obufe:

    .text
    .globl  main
main:
    # ask end-user to submit an integer value
    li      $v0,4
    la      $a0,userInput
    syscall

    # read user-input
    li      $v0,5
    syscall
    move    $s0,$v0

    # output original in binary
    la      $a0,binaryInput
    li      $a1,32
    jal     prtbin

    # output original in hex
    la      $a0,hexInput
    li      $a1,32
    jal     prthex

    # isolate bits 12,13,14,15
    srl     $s0,$s0,12
    andi    $s0,$s0,0x0F

    # output isolated in binary
    la      $a0,binaryOutput
    li      $a1,4
    jal     prtbin

    # output isolated in hex
    la      $a0,hexOutput
    li      $a1,4
    jal     prthex

    # exit the program
    li      $v0,10
    syscall

# prtbin -- print in binary
#
# arguments:
#   a0 -- output string
#   a1 -- number of bits to output
prtbin:
    li      $a2,1                   # bit width of number base digit
    j       prtany

# prthex -- print in hex
#
# arguments:
#   a0 -- output string
#   a1 -- number of bits to output
prthex:
    li      $a2,4                   # bit width of number base digit
    j       prtany

# prtany -- print in given number base
#
# arguments:
#   a0 -- output string
#   a1 -- number of bits to output
#   a2 -- bit width of number base digit
#   s0 -- number to print
#
# registers:
#   t0 -- current digit value
#   t5 -- current remaining number value
#   t6 -- output pointer
#   t7 -- mask for digit
prtany:
    li      $t7,1
    sllv    $t7,$t7,$a2             # get mask + 1
    subu    $t7,$t7,1               # get mask for digit

    la      $t6,obufe               # point one past end of buffer
    subu    $t6,$t6,1               # point to last char in buffer
    sb      $zero,0($t6)            # store string EOS

    move    $t5,$s0                 # get number

prtany_loop:
    and     $t0,$t5,$t7             # isolate digit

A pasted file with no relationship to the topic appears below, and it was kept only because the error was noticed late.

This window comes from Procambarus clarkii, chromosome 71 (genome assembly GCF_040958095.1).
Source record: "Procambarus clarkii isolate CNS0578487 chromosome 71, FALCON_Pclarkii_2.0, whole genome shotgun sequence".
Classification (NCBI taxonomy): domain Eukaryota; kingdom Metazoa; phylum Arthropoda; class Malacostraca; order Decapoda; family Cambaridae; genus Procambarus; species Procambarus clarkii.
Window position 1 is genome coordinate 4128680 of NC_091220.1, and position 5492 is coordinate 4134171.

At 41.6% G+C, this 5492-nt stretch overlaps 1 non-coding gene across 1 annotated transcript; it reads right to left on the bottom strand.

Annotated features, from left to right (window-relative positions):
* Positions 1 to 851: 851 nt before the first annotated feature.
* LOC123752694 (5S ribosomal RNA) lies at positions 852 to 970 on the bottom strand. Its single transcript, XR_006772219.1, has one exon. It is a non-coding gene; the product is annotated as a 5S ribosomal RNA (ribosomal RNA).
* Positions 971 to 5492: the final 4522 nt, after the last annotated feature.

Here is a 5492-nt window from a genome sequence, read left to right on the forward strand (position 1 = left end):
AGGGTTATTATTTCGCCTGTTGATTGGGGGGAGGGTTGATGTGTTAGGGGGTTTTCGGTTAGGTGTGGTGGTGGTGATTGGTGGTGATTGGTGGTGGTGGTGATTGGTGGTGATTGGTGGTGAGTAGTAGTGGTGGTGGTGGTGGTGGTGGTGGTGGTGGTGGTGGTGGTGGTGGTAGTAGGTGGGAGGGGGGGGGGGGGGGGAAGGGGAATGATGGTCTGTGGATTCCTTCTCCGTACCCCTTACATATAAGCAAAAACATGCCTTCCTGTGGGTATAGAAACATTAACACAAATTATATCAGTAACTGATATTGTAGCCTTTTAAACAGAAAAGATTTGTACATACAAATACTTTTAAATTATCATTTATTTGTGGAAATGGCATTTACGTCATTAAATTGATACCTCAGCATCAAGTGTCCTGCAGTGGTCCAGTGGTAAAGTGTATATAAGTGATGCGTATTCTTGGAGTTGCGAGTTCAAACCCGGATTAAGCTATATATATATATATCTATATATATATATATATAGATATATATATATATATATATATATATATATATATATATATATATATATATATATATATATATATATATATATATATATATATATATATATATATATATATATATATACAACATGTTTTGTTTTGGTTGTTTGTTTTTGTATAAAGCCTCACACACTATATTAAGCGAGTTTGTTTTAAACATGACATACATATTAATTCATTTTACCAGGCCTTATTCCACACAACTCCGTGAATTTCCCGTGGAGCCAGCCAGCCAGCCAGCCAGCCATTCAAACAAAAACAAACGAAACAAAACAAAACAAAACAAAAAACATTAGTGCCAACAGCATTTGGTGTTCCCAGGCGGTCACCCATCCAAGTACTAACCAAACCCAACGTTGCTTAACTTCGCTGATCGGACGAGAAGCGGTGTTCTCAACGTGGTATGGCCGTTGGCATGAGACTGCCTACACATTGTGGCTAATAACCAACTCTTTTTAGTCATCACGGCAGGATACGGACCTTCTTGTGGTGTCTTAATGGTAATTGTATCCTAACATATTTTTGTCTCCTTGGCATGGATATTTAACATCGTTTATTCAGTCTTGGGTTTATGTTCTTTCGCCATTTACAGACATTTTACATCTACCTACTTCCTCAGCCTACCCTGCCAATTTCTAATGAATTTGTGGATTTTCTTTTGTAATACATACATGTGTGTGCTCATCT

lb      $t0,hexDigit($t0)       # get ascii digit

    subu    $t6,$t6,1               # move output pointer one left
    sb      $t0,0($t6)              # store into output buffer

    srlv    $t5,$t5,$a2             # slide next number digit into lower bits
    sub     $a1,$a1,$a2             # bump down remaining bit count
    bgtz    $a1,prtany_loop         # more to do? if yes, loop

    # output string
    li      $v0,4
    syscall

    # output the number
    move    $a0,$t6                 # point to ascii digit string start
    syscall

    # output newline
    la      $a0,nl
    syscall

    jr      $ra                     # return
2
  • Thanks Craig Estey! I've ran this a few times and it appears to work perfectly. I need to dissect your code when I get an opportunity since we just learned the jumps that you are doing just a day ago, as well as how to pass arguments as you are doing. subu is new to me also. But this is an excellent crash course on these topics for me.
    – Pwrcdr87
    Feb 3 '17 at 14:12
  • harold, i would have given you more points for the help you gave me initially. Unfortunately, all I could do was upvote your responses to my initial post. Sorry mate but I really appreciate you taking the time to look over my beginning code and point out certain areas where I was going wrong.
    – Pwrcdr87
    Feb 3 '17 at 14:13